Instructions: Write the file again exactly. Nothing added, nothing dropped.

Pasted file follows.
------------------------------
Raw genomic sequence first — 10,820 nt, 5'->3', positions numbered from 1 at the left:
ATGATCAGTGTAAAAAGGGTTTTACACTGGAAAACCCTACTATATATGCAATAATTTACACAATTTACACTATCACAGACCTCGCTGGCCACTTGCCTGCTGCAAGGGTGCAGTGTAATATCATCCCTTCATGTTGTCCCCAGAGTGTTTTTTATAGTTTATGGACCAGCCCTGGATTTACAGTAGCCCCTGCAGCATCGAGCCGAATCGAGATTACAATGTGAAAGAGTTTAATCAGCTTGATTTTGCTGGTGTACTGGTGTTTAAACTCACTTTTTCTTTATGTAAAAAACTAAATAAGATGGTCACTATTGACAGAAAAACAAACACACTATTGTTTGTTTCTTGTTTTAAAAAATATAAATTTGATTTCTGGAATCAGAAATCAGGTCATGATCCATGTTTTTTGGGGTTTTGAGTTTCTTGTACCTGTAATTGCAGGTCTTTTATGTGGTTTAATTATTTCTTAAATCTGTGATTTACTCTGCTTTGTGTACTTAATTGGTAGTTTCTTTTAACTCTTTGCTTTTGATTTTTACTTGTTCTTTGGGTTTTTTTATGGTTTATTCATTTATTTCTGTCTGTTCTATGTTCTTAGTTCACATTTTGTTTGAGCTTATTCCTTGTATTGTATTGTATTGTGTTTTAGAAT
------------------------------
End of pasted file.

Raw genomic sequence first — 10,820 nt, 5'->3', positions numbered from 1 at the left:
ATGATCAGTGTAAAAAGGGTTTTACACTGGAAAACCCTACTATATATGCAATAATTTACACAATTTACACTATCACAGACCTCGCTGGCCACTTGCCTGCTGCAAGGGTGCAGTGTAATATCATCCCTTCATGTTGTCCCCAGAGTGTTTTTTATAGTTTATGGACCAGCCCTGGATTTACAGTAGCCCCTGCAGCATCGAGCCGAATCGAGATTACAATGTGAAAGAGTTTAATCAGCTTGATTTTGCTGGTGTACTGGTGTTTAAACTCACTTTTTCTTTATGTAAAAAACTAAATAAGATGGTCACTATTGACAGAAAAACAAACACACTATTGTTTGTTTCTTGTTTTAAAAAATATAAATTTGATTTCTGGAATCAGAAATCAGGTCATGATCCATGTTTTTTGGGGTTTTGAGTTTCTTGTACCTGTAATTGCAGGTCTTTTATGTGGTTTAATTATTTCTTAAATCTGTGATTTACTCTGCTTTGTGTACTTAATTGGTAGTTTCTTTTAACTCTTTGCTTTTGATTTTTACTTGTTCTTTGGGTTTTTTTATGGTTTATTCATTTATTTCTGTCTGTTCTATGTTCTTAGTTCACATTTTGTTTGAGCTTATTCCTTGTATTGTATTGTATTGTGTTTTAGAAT